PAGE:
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Marketing has a language of its own. This is our last in a series of articles aimed at helping new marketers learn this language. What term do you explain most often to new recruits during onboarding? Let us know.

This article was originally published in the Email Marketing Newsletter.

If you’ve ever been in a meeting with people who work on data analytics for your business website, you may hear them refer to source and support metrics. Sometimes they say the words together so quickly that it sounds like a compound word « Sourcemedium ». (Just as people who work in digital advertising can make pay-per-click appear like a “paper click”.)

Source and medium are actually two separate pieces of information that together help you understand where traffic to your website is coming from. They are referenced together because they share a report in Google Analytics. You can find them in the left column of Google Analytics, under Acquisition, then All Traffic, then Source / Support.

The source is the specific website that sent traffic to your website and the medium is the category in which the website resides. Here is a look at a Source / Support report for our websites for a random day.

The word before the slash is the source and the word after the slash is the medium.

As you can see, the main source of traffic was direct, which is not attributed to any medium. Direct traffic can come from someone who types your website address into their browser, clicks a bookmark, or clicks a link from a non-website source like a PDF or presentation. As the name suggests, people have gone straight to your website. However, Direct is also the default source that Google Analytics uses to report any traffic to which it cannot attribute another source.

As you can see, some of the traffic comes from organic media, like Google, Yahoo, and Bing. This refers to organic search.

And some of the traffic is listed with the average referral, that means visitors clicked on a link from another website to get to your website. In the example above, some of these websites (sources) were Internshala, Target Marketing magazine, and the University of British Columbia.

How you can use this information

According to MECLABS conversion heuristic – a methodology to help marketers understand and optimize the factors that affect the likelihood of conversion – the motivation of the potential customer is the factor that most affects the conversion. (The MECLABS Institute is the parent organization of MarketingSherpa).

Understanding the source and medium of traffic to your website can help you better understand your customers’ motivations in order to better serve them and ultimately increase conversion. It can also help you understand if you are not getting the right types of customers to your website, and if you need to change your traffic generation and traffic attraction initiatives.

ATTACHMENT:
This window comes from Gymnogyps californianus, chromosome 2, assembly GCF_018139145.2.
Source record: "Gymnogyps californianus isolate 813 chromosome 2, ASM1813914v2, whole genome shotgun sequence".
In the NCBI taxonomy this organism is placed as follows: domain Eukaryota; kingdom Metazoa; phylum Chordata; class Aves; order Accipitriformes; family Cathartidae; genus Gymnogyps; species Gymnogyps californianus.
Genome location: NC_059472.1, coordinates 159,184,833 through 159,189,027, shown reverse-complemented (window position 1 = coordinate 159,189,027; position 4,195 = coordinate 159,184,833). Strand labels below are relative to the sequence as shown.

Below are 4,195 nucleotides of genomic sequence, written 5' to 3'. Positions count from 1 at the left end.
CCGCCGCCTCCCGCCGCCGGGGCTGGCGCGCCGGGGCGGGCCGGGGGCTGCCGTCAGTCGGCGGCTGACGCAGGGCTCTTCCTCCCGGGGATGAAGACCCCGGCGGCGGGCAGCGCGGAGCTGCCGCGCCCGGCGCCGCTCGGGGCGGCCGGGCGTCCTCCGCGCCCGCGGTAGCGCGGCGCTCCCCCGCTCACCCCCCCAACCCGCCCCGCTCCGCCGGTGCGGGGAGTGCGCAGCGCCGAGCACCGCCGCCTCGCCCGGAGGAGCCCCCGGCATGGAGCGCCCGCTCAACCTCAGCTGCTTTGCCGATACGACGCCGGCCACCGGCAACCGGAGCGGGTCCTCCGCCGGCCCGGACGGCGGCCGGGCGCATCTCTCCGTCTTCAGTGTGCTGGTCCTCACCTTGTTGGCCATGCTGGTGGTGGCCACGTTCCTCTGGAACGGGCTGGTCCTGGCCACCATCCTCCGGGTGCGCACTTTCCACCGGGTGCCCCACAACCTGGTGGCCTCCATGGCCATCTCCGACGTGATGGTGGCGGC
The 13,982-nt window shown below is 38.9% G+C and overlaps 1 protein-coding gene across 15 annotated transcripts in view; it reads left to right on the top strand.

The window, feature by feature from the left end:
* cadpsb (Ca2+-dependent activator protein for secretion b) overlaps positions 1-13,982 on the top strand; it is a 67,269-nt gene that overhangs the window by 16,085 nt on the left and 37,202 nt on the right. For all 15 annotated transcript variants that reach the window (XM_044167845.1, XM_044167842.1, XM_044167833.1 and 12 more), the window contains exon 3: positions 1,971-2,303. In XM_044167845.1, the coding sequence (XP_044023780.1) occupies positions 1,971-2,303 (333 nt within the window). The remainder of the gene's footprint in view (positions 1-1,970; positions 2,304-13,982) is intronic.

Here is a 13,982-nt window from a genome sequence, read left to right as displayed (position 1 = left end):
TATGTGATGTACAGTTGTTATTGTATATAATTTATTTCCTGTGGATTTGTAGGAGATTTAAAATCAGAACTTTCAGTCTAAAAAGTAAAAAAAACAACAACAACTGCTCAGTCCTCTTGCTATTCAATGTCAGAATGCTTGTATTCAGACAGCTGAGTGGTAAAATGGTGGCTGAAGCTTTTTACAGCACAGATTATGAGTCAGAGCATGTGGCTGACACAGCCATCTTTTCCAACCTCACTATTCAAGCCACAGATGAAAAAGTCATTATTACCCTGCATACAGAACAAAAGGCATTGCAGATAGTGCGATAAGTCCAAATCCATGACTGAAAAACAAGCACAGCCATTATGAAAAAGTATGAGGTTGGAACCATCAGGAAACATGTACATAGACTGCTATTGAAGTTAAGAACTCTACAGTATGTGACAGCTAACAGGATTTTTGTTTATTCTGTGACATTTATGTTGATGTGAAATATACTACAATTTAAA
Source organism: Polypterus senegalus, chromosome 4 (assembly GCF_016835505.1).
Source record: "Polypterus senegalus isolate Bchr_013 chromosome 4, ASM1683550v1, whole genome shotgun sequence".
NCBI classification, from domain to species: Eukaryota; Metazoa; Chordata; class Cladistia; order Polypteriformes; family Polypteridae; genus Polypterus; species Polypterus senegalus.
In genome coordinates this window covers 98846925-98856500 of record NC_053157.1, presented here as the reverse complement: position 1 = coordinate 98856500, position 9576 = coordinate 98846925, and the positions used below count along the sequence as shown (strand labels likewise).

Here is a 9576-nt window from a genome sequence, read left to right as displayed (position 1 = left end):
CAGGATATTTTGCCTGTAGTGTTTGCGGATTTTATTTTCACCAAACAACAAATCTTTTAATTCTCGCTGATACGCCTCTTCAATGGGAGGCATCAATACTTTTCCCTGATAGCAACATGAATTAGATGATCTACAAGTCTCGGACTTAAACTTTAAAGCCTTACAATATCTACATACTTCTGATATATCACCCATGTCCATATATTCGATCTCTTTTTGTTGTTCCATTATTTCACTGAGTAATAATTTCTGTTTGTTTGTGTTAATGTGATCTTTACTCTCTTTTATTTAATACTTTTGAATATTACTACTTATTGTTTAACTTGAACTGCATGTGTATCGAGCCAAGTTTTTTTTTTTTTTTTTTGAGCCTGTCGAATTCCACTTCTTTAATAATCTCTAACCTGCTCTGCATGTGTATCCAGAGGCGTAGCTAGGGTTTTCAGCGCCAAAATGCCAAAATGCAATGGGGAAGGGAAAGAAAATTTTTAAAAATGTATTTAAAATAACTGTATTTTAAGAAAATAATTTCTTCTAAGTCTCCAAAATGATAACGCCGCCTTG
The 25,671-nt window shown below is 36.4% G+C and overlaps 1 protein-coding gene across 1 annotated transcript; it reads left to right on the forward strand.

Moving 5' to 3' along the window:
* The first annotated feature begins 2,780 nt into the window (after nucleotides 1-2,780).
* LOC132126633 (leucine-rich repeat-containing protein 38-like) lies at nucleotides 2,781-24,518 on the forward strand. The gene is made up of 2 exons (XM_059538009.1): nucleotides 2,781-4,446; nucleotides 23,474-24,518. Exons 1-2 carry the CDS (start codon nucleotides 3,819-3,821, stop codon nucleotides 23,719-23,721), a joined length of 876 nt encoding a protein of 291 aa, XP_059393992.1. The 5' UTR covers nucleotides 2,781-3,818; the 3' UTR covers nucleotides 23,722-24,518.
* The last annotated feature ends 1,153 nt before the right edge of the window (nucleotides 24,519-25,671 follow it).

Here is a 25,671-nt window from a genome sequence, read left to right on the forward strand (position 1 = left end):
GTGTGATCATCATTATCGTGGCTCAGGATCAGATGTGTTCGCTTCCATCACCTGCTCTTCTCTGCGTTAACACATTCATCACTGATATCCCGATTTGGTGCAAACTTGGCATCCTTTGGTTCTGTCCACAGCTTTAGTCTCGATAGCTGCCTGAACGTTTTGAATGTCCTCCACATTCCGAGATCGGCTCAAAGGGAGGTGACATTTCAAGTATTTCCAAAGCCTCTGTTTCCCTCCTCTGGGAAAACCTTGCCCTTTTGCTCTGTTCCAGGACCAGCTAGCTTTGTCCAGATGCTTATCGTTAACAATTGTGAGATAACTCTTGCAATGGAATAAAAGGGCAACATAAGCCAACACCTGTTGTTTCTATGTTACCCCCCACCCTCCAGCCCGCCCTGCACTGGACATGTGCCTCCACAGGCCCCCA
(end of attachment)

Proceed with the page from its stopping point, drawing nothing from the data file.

Here is an example of the work the MECLABS team is doing with the non-profit organization Tenbythree as part of the show The Marketer as Philosopher – Become a force for good:

“Most of the traffic to the website is direct which may indicate that many prospects are visiting the TenbyThree site with prior knowledge of the business / initiative and have a higher level of familiarity. However, part of this audience is attributed to sessions where Google Analytics processing cannot recognize a particular source. The majority of direct traffic is also true for the most visited pages of the site – the home page and the cart pages.« 

You can follow Daniel Burstein, Senior Director, Content & Marketing, MarketingSherpa and MECLABS Institute, on Twitter @DanielBurstein.


If you are interested in the source / medium you might also like …

Get your free, simplified data model analysis tool from the MECLABS Institute to discover opportunities to increase conversion

A Simple Guide for the Busy Marketer: Using Data from Online Marketing and Web Analytics Tools

PPC Advertising: How to Track AdWords and Facebook Ads in 5 Steps

If you are interested in entry-level marketing content, you might also like …

The Beginner’s Guide to Digital Marketing: 53 Articles (and 1 Video) to Help With Onboarding

Marketing 101: What Are Useful Buttons?

Marketing 101: What Is Funnel Creation?

Daniel Burstein

About Daniel Burstein

Daniel Burstein, Senior Director of Editorial Content, MECLABS. Daniel oversees all content and marketing from the MarketingExperiments and MarketingSherpa brands while helping to shape the editorial direction of MECLABS – seeking actionable insights while serving as a public advocate. Daniel is also a speaker and moderator at live events and webinars. Previously, he was the lead editor of the MarketingExperiments publishing engine – from web clinics to research journals to blogging. Prior to joining the team, Daniel was Vice President of MindPulse Communications – a communications consulting firm specializing in IT clients such as IBM, VMware and BEA Systems. Daniel has 18 years of experience in writing, editing, internal communications, sales promotion and field marketing communications.

Categories: Search marketing Keywords: google analytics, marketing 101, marketing terms, integration, search marketing, source medium, source / medium, traffic source



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